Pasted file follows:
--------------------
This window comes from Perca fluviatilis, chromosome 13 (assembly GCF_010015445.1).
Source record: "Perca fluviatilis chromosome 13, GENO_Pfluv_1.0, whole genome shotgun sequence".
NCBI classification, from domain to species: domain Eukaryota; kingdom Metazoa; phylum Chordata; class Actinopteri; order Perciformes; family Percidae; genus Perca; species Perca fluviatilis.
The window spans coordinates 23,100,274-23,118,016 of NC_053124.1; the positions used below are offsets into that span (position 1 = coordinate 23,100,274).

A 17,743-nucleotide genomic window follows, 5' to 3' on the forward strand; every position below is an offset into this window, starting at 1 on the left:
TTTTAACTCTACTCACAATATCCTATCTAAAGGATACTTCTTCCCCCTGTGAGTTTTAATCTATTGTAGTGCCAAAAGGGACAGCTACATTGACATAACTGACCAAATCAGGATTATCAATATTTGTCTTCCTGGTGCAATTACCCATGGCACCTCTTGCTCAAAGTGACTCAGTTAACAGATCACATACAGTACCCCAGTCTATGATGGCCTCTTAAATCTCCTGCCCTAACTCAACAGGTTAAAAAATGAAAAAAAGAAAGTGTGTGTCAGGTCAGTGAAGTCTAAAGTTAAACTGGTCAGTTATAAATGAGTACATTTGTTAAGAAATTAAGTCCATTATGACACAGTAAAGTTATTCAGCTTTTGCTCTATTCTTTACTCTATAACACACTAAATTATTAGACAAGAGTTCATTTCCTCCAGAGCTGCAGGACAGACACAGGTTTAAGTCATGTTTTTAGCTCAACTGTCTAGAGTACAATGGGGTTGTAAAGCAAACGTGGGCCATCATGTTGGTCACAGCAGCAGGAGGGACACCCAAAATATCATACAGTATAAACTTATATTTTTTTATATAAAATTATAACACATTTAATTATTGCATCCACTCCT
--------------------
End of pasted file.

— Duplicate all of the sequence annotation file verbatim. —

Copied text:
This window comes from Perca fluviatilis, chromosome 13 (assembly GCF_010015445.1).
Source record: "Perca fluviatilis chromosome 13, GENO_Pfluv_1.0, whole genome shotgun sequence".
NCBI classification, from domain to species: domain Eukaryota; kingdom Metazoa; phylum Chordata; class Actinopteri; order Perciformes; family Percidae; genus Perca; species Perca fluviatilis.
The window spans coordinates 23,100,274-23,118,016 of NC_053124.1; the positions used below are offsets into that span (position 1 = coordinate 23,100,274).

A 17,743-nucleotide genomic window follows, 5' to 3' on the forward strand; every position below is an offset into this window, starting at 1 on the left:
TTTTAACTCTACTCACAATATCCTATCTAAAGGATACTTCTTCCCCCTGTGAGTTTTAATCTATTGTAGTGCCAAAAGGGACAGCTACATTGACATAACTGACCAAATCAGGATTATCAATATTTGTCTTCCTGGTGCAATTACCCATGGCACCTCTTGCTCAAAGTGACTCAGTTAACAGATCACATACAGTACCCCAGTCTATGATGGCCTCTTAAATCTCCTGCCCTAACTCAACAGGTTAAAAAATGAAAAAAAGAAAGTGTGTGTCAGGTCAGTGAAGTCTAAAGTTAAACTGGTCAGTTATAAATGAGTACATTTGTTAAGAAATTAAGTCCATTATGACACAGTAAAGTTATTCAGCTTTTGCTCTATTCTTTACTCTATAACACACTAAATTATTAGACAAGAGTTCATTTCCTCCAGAGCTGCAGGACAGACACAGGTTTAAGTCATGTTTTTAGCTCAACTGTCTAGAGTACAATGGGGTTGTAAAGCAAACGTGGGCCATCATGTTGGTCACAGCAGCAGGAGGGACACCCAAAATATCATACAGTATAAACTTATATTTTTTTATATAAAATTATAACACATTTAATTATTGCATCCACTCCT